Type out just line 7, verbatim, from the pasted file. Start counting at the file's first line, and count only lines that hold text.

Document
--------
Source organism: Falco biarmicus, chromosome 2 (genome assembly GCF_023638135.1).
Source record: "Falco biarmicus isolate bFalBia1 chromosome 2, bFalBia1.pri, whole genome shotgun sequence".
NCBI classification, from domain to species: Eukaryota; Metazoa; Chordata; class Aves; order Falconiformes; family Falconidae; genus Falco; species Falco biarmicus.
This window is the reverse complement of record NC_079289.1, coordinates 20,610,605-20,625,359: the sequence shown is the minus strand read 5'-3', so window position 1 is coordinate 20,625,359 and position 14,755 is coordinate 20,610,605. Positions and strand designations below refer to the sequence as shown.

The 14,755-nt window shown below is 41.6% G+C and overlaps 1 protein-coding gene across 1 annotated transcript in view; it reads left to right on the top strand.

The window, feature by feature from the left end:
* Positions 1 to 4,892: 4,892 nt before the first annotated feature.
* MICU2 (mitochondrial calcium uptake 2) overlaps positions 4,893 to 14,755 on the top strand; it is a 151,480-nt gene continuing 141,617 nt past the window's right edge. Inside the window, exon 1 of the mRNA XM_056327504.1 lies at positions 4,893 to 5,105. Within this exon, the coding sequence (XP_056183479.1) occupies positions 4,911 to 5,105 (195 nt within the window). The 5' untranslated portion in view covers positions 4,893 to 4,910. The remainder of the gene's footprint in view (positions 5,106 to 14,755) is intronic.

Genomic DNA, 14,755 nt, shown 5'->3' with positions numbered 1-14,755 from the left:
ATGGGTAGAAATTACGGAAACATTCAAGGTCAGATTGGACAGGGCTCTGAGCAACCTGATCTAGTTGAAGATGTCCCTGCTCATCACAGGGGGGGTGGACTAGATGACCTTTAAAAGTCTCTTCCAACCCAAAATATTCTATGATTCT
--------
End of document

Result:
* Positions 1 to 4,892: 4,892 nt before the first annotated feature.